Cummer Included Works by Sculptor Augusta Savage in 'Masters' Exhibit
Perez-Brennan, Tanya, The Florida Times Union
Byline: Tanya Perez-Brennan, Times-Union staff writer
She was one of the greatest African-American artists of the Harlem Renaissance, and she came right from our own back yard.
Augusta Savage is one of the noted artists included in the "African American Masters: Highlights from the Smithsonian American Art Museum," opening Thursday at the Cummer Museum of Art & Gardens.
Savage is best known as a sculptor and a pioneer for African-American artists.
The Cummer welcomed the opportunity to include some of her work, already in their collection, in a larger show.
"We gain a greater appreciation of her work if we see it in a national context," said chief curator Jeanette Toohey.
Born in Green Cove Springs in 1892, Savage was the seventh of 14 children. She expressed an early interest in art, and became adept at using moist clay to make bird figures. But her Methodist minister father did not approve of her artistic ambitions. This was only one of many obstacles to mark her life.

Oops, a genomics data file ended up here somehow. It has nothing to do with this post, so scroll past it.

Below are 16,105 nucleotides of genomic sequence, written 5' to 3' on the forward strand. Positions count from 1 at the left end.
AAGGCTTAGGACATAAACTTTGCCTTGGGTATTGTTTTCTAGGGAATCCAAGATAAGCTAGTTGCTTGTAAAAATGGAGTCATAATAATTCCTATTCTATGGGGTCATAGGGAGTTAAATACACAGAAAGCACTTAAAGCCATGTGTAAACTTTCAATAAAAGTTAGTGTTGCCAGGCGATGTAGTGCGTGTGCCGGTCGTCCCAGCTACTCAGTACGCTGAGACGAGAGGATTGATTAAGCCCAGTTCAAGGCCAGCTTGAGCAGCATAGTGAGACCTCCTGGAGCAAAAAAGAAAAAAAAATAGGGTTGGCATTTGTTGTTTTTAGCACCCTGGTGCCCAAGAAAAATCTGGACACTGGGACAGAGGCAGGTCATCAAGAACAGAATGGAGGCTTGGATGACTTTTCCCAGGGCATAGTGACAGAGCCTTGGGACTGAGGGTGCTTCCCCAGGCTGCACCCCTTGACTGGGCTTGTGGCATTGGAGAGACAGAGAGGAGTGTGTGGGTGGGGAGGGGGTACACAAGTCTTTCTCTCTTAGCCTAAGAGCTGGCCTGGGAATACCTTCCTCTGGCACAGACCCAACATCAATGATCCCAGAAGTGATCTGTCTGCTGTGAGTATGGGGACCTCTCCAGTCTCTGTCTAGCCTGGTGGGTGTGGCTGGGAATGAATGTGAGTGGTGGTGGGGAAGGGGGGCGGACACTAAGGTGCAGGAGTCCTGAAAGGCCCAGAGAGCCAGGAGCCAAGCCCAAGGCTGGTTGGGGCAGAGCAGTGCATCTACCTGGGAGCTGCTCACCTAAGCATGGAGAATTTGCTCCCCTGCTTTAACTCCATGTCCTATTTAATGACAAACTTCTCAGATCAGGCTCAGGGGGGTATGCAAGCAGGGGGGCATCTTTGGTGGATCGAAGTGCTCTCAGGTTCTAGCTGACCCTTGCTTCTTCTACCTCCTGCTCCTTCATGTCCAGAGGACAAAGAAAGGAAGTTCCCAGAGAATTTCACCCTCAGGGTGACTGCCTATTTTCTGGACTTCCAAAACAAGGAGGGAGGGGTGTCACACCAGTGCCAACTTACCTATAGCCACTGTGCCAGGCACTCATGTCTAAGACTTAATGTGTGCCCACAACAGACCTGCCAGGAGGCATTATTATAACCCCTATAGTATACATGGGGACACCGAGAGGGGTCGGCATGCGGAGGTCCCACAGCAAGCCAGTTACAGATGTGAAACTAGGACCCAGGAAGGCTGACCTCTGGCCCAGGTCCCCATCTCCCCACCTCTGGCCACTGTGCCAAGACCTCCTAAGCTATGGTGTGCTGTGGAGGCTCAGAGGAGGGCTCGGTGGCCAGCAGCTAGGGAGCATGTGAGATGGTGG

After a series of moves and financial challenges, Savage went to New York City in 1921 to continue her artistic studies. She soon became a central figure in the Harlem Renaissance, in which African-American literature, art and music flourished. She became a teacher and political activist, helping young African-American artists.
"She understood what the hurdles were for young African-American people wanting to make professional lives in the arts," Hope McMath, education director at the Cummer, said. "She wanted to give young folks the tool to pursue their own interests. Not only was Augusta herself a very important artist, but the fact that she taught the next generation of Harlem Renaissance artists means that she's huge."
And the fact that Savage is from this area points to the historic importance of Jacksonville as a center for African-American artistic activity.
"A lot of strength of Jacksonville history is in African-American culture and only recently have the people who live here begun to embrace this again," McMath said. "I think she's important because she helps point to that whole idea that the history of Jacksonville is built upon the contributions of African-Americans."
At the same time, Savage did not want to be known simply as a "black artist," but as an artist, period. …